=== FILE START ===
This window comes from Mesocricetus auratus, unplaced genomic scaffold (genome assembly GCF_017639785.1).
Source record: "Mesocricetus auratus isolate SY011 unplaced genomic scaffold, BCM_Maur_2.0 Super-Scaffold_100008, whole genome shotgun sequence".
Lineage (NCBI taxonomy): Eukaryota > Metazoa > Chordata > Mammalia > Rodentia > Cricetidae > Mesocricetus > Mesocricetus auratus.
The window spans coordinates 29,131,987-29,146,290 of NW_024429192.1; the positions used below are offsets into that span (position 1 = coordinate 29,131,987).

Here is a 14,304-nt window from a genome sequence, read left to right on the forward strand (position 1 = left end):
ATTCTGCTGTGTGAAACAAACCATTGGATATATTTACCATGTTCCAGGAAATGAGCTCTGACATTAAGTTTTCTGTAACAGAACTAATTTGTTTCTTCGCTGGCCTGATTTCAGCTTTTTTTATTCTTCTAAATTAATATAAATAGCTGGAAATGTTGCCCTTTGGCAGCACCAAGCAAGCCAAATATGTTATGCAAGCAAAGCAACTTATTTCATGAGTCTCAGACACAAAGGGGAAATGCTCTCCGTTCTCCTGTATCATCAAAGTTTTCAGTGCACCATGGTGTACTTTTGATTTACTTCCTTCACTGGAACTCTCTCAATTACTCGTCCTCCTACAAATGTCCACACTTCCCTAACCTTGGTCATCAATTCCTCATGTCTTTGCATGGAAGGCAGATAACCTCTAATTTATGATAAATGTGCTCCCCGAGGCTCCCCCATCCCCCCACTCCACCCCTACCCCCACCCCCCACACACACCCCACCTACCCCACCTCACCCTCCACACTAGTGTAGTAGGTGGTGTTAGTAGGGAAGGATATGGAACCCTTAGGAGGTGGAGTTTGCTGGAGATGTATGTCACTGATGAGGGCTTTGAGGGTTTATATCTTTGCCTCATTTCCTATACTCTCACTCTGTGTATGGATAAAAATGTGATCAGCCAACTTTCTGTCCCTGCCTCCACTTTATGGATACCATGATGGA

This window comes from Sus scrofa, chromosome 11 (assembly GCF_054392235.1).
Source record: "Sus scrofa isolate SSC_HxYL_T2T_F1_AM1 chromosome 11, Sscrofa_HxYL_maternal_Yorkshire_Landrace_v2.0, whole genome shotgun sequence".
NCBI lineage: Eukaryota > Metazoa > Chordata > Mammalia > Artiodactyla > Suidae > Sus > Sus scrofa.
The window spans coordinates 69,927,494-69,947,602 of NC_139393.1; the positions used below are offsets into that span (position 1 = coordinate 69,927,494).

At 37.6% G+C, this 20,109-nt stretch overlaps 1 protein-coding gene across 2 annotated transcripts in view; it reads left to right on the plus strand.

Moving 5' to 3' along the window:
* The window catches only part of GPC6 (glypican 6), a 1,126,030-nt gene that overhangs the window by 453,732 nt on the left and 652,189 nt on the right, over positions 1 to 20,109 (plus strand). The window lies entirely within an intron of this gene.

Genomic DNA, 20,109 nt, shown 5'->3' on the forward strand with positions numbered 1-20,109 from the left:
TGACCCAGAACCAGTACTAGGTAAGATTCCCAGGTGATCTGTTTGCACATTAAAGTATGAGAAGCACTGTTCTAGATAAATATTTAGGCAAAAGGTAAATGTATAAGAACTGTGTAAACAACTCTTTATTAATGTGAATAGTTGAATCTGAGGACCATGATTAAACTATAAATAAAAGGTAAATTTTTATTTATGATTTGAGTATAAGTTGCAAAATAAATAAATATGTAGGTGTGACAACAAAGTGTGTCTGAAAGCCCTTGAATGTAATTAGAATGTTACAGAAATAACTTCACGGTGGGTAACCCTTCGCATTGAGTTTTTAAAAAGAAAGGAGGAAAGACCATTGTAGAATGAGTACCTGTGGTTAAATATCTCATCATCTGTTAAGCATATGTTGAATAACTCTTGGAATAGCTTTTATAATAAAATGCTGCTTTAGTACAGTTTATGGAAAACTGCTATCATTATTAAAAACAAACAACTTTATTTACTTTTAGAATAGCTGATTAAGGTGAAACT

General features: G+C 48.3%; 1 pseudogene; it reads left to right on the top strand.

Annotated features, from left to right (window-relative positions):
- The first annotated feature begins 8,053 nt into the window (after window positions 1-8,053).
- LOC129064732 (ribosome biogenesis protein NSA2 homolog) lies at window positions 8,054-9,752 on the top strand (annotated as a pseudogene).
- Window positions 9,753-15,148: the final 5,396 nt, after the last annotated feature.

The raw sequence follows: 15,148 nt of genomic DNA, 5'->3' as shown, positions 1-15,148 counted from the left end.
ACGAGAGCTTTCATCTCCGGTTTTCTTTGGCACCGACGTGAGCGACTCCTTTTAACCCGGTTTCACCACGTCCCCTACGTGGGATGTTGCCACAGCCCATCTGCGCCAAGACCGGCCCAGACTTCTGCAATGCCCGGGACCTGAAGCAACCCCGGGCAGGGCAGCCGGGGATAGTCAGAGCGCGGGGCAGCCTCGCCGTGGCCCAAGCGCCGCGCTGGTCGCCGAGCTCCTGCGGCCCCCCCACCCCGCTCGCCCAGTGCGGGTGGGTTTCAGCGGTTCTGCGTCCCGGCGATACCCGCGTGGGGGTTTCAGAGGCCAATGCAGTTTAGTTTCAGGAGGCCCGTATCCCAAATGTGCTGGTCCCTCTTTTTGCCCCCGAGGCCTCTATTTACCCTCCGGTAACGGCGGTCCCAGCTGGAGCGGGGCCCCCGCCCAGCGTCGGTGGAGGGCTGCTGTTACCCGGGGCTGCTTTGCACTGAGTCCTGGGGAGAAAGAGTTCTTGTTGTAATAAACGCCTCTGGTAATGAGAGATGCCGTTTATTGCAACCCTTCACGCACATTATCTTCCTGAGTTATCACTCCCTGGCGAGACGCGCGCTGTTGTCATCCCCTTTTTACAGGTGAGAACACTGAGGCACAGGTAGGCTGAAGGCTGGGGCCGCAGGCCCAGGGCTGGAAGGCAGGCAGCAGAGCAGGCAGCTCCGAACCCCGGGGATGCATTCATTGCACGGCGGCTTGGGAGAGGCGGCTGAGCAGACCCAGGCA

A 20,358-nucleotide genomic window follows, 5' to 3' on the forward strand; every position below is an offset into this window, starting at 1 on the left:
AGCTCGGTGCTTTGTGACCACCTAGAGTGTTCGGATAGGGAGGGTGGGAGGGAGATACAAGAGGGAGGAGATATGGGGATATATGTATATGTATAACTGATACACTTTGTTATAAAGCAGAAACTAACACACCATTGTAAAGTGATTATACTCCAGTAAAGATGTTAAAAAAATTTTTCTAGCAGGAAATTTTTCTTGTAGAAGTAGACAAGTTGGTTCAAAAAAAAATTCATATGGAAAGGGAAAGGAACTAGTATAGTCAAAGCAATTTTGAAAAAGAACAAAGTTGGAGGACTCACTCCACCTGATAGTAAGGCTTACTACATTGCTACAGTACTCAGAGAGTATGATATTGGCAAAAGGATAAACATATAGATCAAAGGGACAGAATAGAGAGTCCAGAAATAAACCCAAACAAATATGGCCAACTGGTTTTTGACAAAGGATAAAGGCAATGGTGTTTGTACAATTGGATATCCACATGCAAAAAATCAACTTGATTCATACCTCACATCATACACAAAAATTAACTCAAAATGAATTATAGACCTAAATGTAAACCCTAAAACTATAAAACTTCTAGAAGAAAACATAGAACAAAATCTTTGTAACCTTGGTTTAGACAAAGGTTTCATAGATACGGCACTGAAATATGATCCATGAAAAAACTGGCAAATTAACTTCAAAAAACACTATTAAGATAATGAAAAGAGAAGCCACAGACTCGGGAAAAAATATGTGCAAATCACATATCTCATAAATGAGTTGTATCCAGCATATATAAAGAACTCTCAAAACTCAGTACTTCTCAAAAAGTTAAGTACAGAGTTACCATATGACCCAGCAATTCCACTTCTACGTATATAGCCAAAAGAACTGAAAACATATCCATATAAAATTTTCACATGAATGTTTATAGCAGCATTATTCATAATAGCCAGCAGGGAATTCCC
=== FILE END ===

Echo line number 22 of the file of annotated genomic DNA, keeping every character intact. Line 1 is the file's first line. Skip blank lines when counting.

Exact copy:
ACGAGAGCTTTCATCTCCGGTTTTCTTTGGCACCGACGTGAGCGACTCCTTTTAACCCGGTTTCACCACGTCCCCTACGTGGGATGTTGCCACAGCCCATCTGCGCCAAGACCGGCCCAGACTTCTGCAATGCCCGGGACCTGAAGCAACCCCGGGCAGGGCAGCCGGGGATAGTCAGAGCGCGGGGCAGCCTCGCCGTGGCCCAAGCGCCGCGCTGGTCGCCGAGCTCCTGCGGCCCCCCCACCCCGCTCGCCCAGTGCGGGTGGGTTTCAGCGGTTCTGCGTCCCGGCGATACCCGCGTGGGGGTTTCAGAGGCCAATGCAGTTTAGTTTCAGGAGGCCCGTATCCCAAATGTGCTGGTCCCTCTTTTTGCCCCCGAGGCCTCTATTTACCCTCCGGTAACGGCGGTCCCAGCTGGAGCGGGGCCCCCGCCCAGCGTCGGTGGAGGGCTGCTGTTACCCGGGGCTGCTTTGCACTGAGTCCTGGGGAGAAAGAGTTCTTGTTGTAATAAACGCCTCTGGTAATGAGAGATGCCGTTTATTGCAACCCTTCACGCACATTATCTTCCTGAGTTATCACTCCCTGGCGAGACGCGCGCTGTTGTCATCCCCTTTTTACAGGTGAGAACACTGAGGCACAGGTAGGCTGAAGGCTGGGGCCGCAGGCCCAGGGCTGGAAGGCAGGCAGCAGAGCAGGCAGCTCCGAACCCCGGGGATGCATTCATTGCACGGCGGCTTGGGAGAGGCGGCTGAGCAGACCCAGGCA